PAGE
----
Feedback for the End
As the online learning event or course nears the end, the feedback shifts toward highlighting the learning that has already occurred and evolving to information that will help candidates understand to what extent their expectations have been met and why. This feedback also begins to serve the purpose of helping learners build motivation for applying their knowledge and skills beyond the course once it is complete. Essentially, using feedback to help learners build skills and knowledge relevant for personal and professional goals after the course is finished. Summative tasks are often provided at the end of a module or course.
McCarthy (2015) evaluated feedback models for summative assessments. Their goals were to understand the advantages and disadvantages of written feedback, audio feedback, and video feedback. found it was important for the feedback method to match the assessment, and that video-based feedback was important for students working in visual-based fields of study. In the survey, it would be important to inquire into how summative feedback aligned with summative tasks that were submitted, and if this is an important factor in helping candidates perceive feedback effectiveness.
Finally, at the end of the course, we can see that if we have helped our learners to buy into the learning guidelines, objectives, criteria and learning processes early in the course, then by the end we hope that they will also apply important learning processes beyond the course itself and reflect on how to bring their learning into their own personalized learning environments.
Feedback is not a standalone process and students need to understand when and where they are receiving feedback, to be able to reflect and create next steps. In addition, they need to be able to answer the questions of Where am I going, How am I going, Where to next? (Hattie & Timperley, 2007). These questions help learners to also apply learning processes outside of the eLearning environment. It is also essential to make students aware of the feedback they are providing, and feedback processes need to be clearly understood by both students and teaching staff. Feedback can be harnessed with many new technological innovations, tools and strategies can be harnessed to promote strong online learning environments for students in all subjects. The key is to be a critical consumer of the tool and look toward how the tool can be harnessed to provide timely, effective and safe feedback opportunities for learners. Educators should have a plan for measuring the feedback processes including learner to learner, instructor to learner, and learner to content, and a way to gather evidence that this feedback is effective for increasing student achievement in an online learning environment.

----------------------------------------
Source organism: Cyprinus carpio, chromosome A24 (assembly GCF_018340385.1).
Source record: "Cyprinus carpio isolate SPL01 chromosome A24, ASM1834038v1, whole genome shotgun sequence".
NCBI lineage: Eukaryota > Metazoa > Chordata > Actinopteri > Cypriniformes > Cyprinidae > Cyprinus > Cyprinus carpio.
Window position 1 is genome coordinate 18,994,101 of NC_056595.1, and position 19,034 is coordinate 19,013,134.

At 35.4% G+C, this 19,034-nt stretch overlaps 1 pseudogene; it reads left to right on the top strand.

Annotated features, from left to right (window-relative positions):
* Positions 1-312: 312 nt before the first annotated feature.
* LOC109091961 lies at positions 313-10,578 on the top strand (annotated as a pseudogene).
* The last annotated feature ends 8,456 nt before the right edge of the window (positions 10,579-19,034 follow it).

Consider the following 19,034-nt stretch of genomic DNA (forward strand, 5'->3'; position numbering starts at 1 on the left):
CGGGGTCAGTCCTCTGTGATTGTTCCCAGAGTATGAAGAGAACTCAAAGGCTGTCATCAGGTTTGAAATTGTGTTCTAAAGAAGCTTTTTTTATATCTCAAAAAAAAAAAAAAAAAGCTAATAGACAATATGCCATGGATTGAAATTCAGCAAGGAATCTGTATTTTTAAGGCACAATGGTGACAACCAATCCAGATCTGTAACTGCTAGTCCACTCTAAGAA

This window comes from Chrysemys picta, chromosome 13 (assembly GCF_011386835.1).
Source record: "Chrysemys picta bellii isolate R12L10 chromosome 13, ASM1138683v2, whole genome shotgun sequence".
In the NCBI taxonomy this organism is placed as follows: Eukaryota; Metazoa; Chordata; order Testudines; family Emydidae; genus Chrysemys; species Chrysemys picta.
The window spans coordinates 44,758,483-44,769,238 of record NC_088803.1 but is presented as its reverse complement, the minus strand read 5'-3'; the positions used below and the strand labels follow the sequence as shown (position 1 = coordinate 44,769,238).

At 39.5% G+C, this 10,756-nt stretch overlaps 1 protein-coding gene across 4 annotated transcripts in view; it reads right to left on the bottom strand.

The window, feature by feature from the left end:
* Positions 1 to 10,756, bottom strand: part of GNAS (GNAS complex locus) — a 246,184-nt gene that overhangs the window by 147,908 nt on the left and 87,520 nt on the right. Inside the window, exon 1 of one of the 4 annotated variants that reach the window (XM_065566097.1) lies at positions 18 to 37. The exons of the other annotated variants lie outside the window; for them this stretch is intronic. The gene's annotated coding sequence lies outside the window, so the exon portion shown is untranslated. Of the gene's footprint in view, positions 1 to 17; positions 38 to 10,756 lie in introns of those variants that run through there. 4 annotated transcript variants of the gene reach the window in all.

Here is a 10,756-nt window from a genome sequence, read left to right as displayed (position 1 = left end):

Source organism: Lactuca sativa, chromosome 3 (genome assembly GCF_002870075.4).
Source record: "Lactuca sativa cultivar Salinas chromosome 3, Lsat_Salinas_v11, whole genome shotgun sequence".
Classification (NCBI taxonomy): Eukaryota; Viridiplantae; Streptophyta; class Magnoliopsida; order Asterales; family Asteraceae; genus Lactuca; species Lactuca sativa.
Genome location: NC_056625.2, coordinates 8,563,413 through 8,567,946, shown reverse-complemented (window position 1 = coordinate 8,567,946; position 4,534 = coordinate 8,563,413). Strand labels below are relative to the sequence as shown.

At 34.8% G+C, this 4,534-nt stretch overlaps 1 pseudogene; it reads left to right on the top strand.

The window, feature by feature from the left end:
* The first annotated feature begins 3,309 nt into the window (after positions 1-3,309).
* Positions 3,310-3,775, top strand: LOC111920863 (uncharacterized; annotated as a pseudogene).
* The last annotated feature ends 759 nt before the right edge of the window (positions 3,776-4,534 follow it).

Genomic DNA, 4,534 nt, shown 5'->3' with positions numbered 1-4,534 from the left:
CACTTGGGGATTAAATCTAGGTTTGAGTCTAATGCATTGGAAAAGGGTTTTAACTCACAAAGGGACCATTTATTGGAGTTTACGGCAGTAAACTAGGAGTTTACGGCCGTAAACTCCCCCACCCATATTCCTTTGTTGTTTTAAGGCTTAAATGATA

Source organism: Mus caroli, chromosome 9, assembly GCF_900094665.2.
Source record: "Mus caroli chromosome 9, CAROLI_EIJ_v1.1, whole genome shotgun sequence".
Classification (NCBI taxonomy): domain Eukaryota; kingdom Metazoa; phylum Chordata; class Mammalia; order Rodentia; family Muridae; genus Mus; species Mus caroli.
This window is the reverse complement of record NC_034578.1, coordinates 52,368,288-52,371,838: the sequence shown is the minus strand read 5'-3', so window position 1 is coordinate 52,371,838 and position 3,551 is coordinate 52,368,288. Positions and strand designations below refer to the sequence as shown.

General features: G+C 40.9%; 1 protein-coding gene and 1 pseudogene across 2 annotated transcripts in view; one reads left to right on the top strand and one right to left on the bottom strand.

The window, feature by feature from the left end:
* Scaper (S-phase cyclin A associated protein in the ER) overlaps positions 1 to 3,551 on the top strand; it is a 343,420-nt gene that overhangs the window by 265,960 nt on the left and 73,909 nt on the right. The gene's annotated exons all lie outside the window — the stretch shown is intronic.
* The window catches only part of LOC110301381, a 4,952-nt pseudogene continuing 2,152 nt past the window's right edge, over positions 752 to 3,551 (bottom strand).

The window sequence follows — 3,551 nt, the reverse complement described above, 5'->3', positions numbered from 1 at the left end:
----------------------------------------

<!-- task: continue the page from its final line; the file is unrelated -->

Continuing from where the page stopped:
Black, P., & Wiliam, D. (2018). Classroom assessment and pedagogy. Assessment in Education: Principles, Policy & Practice, 1-25.
Costley, J., & Lange, C. (2016). The effects of instructor control of online learning environments on satisfaction and perceived learning. Electronic Journal of e-Learning, 14(3), 169-180.
Getzlaf, B., Perry, B., Toffner, G., Lamarche, K., & Edwards, M. (2009). Effective instructor feedback: Perceptions of online graduate students. Journal of Educators Online, 6(2), 3.
Hattie, J., & Timperley, H. (2007). The power of feedback. Review of Educational Research, 77(1), 81-112. doi:10.3102/003465430298487
Lowenthal, P. R., Snelson, C., & Dunlap, J. C. (2017). Live synchronous web meetings in asynchronous online courses: Reconceptualizing virtual office hours. Online Learning Journal, 21(4), 177-194.
Marriott, P. (2009). Students’ evaluation of the use of online summative assessment on an undergraduate financial accounting module. British Journal of Educational Technology, 40(2), 237-254.
McCarthy, J. (2015). Evaluating written, audio and video feedback in higher education summative assessment tasks. Issues in Educational Research, 25(2), 153-169.
Thomas, R. A., West, R. E., & Borup, J. (2017). An analysis of instructor social presence in online text and asynchronous video feedback comments. The Internet and Higher Education, 33, 61-73.
Thurlings, M. Vermeulen, M., Bastiaens, T., & Stijnen, S. (2014). The role of feedback and social presence in an online peer coaching program for student teachers. Australasian Journal of Educational Technology, 30(3), 326-341.
Deborah McCallum is an Instruction and Assessment Facilitator and former teacher-librarian for the Simcoe County District School Board in Ontario. Deborah is a highly-regarded blogger, sharing her ideas at Big Ideas in Education. Deborah is the author of the very successful book, The Feedback-Friendly Classroom: How to equip students to give, receive, and seek quality feedback that will support their social, academic and developmental needs (2015).